Conference Read: Killer Robots: Biases, Accountability, and Benefits

By: Natalie de Beer

Picture credits: David Lienemann, Public domain, via Wikimedia Commons

Continued technological advancement has posed opportunities for and threats to the protection of human rights. One particular area of concern has been the recent production and use of lethal autonomous weapon systems (LAWS), commonly known as killer robots, in the military domain. These killer robots have the ability to target and kill individuals without any human involvement. As countries including the United States, Russia, South Korea, and Israel continue to develop these weapons, controversy has arisen over the potentially detrimental implications for individuals’ dignity and equality.

International law does not currently ban the use of killer robots. Legal experts have, however, stressed that they should be banned under the Martens Clause. The Martens Clause is an international customary law of armed conflict that mandates that the legality of new technologies should be based on principles of humanity. Since LAWS have minimal elements of human control, experts have argued that they dishonour human life and should thus be prohibited. 

Killer robots have no conscience and no sense of fear, which leads them to take different risks and make different decisions than humans do during armed conflict. While some experts find these notions problematic, others have argued that the implementation of LAWS may lead to more justice. Since killer robots are not influenced by human emotion or desire for self-preservation, they may be able to more accurately distinguish between military targets and civilians. In light of an extensive global history of human rights violations during the chaos of armed conflict, experts have thus argued that it may be morally imperative to use these weapons, if they are capable of reducing casualties.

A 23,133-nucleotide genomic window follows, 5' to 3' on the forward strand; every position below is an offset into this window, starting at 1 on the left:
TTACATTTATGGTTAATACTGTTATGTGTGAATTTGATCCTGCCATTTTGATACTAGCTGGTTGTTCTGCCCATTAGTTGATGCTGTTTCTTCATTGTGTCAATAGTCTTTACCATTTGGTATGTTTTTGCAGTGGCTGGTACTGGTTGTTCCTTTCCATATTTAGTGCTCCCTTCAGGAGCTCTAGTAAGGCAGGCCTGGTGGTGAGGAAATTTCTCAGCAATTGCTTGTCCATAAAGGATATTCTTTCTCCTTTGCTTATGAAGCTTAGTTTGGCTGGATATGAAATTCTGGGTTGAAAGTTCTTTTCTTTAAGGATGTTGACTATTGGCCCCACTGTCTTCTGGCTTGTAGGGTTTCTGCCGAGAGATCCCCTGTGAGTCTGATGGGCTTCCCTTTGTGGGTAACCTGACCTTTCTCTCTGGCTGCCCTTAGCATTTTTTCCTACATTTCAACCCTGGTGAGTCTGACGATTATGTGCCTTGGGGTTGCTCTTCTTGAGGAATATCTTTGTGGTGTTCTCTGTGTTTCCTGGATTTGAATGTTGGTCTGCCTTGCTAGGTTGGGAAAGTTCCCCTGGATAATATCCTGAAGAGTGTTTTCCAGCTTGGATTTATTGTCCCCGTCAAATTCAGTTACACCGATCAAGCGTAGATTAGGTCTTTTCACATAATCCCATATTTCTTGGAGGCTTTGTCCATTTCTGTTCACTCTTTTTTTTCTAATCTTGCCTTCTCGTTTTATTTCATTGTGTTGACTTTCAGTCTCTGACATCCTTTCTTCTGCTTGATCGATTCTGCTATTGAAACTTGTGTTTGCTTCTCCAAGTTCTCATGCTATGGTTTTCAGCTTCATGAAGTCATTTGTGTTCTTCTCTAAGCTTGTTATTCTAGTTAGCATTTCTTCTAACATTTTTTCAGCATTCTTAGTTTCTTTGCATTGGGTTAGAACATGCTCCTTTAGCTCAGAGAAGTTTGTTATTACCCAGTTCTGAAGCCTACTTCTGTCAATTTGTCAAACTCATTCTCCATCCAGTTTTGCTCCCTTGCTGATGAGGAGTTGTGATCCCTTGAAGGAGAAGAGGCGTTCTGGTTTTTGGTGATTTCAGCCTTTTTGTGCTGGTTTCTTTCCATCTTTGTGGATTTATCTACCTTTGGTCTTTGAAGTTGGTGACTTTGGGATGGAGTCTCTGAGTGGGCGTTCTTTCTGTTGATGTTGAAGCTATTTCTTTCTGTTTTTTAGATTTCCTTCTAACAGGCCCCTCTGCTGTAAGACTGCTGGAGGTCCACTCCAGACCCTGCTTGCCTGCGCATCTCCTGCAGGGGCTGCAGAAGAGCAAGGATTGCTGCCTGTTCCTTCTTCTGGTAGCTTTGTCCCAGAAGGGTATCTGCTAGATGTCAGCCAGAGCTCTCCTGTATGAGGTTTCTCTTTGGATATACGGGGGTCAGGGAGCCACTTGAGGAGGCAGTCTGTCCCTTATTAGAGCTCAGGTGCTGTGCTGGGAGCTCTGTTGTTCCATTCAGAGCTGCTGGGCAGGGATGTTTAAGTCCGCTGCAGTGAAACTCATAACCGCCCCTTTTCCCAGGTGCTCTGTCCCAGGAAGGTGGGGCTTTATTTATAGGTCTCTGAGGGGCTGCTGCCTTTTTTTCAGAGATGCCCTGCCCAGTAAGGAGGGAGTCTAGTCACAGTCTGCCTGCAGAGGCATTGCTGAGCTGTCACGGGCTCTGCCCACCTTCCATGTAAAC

When considering the ethics of killer robots, it is necessary to address the core issue of accountability. Under current international law, there are significant gaps regarding the avenues for criminal redress available if the killer robots commit human rights violations. Legal scholars have argued that commanders can blame war crimes committed by these robots on manufacturing errors; this leads the issue to fall outside of the jurisdiction of the International Criminal Court, which may lead to reduced opportunities for enforcing accountability. Importantly, this reduced accountability is not only problematic in the sense that victims may not receive justice, but it may also increase the occurrence and severity of war crimes; the United Nations has stressed the role of accountability in deterring future human rights violations, shedding light on potential negative implications of the legal gaps surrounding LAWS.

In response to the development of killer robots, organisations have formed transnational advocacy networks aimed at achieving a ban on the weapons. For example, the Campaign to Stop Killer Robots has called for laws that prevent the development, production, and use of LAWS. The campaign has argued that killer robots dehumanise individuals as people are viewed as pieces of code rather than dignified human beings. Notably, the campaign has stressed that the algorithms are not unbiased; many operate off programs that differentiate between race and gender, and they are often tested on marginalised communities first. When training data is biased, the systems may exacerbate existing inequalities if proper measures are not implemented to counteract the bias.